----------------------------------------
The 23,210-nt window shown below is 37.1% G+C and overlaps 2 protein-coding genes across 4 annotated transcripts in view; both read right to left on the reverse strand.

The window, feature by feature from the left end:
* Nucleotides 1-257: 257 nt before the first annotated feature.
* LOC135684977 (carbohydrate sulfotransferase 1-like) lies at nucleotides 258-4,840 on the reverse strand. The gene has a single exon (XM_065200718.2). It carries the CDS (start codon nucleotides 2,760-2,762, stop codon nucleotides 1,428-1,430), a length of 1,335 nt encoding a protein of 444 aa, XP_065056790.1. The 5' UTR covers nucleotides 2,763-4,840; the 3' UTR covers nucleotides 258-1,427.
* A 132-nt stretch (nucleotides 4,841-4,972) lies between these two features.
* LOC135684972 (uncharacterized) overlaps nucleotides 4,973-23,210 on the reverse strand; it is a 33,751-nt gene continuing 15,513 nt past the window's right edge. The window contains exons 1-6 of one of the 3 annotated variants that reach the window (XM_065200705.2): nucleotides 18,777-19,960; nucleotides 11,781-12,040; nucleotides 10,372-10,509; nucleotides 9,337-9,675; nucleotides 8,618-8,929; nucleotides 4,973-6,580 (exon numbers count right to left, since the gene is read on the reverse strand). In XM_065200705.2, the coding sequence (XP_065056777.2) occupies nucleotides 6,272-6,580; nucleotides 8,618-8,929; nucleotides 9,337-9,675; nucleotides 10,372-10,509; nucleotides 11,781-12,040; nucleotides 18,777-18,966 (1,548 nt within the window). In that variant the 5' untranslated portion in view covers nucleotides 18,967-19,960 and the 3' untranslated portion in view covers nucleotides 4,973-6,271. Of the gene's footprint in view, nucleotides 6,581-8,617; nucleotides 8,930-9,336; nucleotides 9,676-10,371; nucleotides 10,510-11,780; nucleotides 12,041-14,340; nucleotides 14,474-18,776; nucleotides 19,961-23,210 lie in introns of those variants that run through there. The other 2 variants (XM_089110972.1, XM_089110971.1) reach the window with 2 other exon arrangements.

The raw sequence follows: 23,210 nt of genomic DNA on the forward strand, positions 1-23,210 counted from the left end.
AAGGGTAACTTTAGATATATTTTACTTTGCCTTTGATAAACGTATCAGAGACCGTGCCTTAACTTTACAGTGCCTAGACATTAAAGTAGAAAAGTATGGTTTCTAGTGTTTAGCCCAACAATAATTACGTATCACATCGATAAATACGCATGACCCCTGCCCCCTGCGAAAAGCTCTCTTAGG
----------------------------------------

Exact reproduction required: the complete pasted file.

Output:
The 23,210-nt window shown below is 37.1% G+C and overlaps 2 protein-coding genes across 4 annotated transcripts in view; both read right to left on the reverse strand.

The window, feature by feature from the left end:
* Nucleotides 1-257: 257 nt before the first annotated feature.
* LOC135684977 (carbohydrate sulfotransferase 1-like) lies at nucleotides 258-4,840 on the reverse strand. The gene has a single exon (XM_065200718.2). It carries the CDS (start codon nucleotides 2,760-2,762, stop codon nucleotides 1,428-1,430), a length of 1,335 nt encoding a protein of 444 aa, XP_065056790.1. The 5' UTR covers nucleotides 2,763-4,840; the 3' UTR covers nucleotides 258-1,427.
* A 132-nt stretch (nucleotides 4,841-4,972) lies between these two features.
* LOC135684972 (uncharacterized) overlaps nucleotides 4,973-23,210 on the reverse strand; it is a 33,751-nt gene continuing 15,513 nt past the window's right edge. The window contains exons 1-6 of one of the 3 annotated variants that reach the window (XM_065200705.2): nucleotides 18,777-19,960; nucleotides 11,781-12,040; nucleotides 10,372-10,509; nucleotides 9,337-9,675; nucleotides 8,618-8,929; nucleotides 4,973-6,580 (exon numbers count right to left, since the gene is read on the reverse strand). In XM_065200705.2, the coding sequence (XP_065056777.2) occupies nucleotides 6,272-6,580; nucleotides 8,618-8,929; nucleotides 9,337-9,675; nucleotides 10,372-10,509; nucleotides 11,781-12,040; nucleotides 18,777-18,966 (1,548 nt within the window). In that variant the 5' untranslated portion in view covers nucleotides 18,967-19,960 and the 3' untranslated portion in view covers nucleotides 4,973-6,271. Of the gene's footprint in view, nucleotides 6,581-8,617; nucleotides 8,930-9,336; nucleotides 9,676-10,371; nucleotides 10,510-11,780; nucleotides 12,041-14,340; nucleotides 14,474-18,776; nucleotides 19,961-23,210 lie in introns of those variants that run through there. The other 2 variants (XM_089110972.1, XM_089110971.1) reach the window with 2 other exon arrangements.

The raw sequence follows: 23,210 nt of genomic DNA on the forward strand, positions 1-23,210 counted from the left end.
AAGGGTAACTTTAGATATATTTTACTTTGCCTTTGATAAACGTATCAGAGACCGTGCCTTAACTTTACAGTGCCTAGACATTAAAGTAGAAAAGTATGGTTTCTAGTGTTTAGCCCAACAATAATTACGTATCACATCGATAAATACGCATGACCCCTGCCCCCTGCGAAAAGCTCTCTTAGG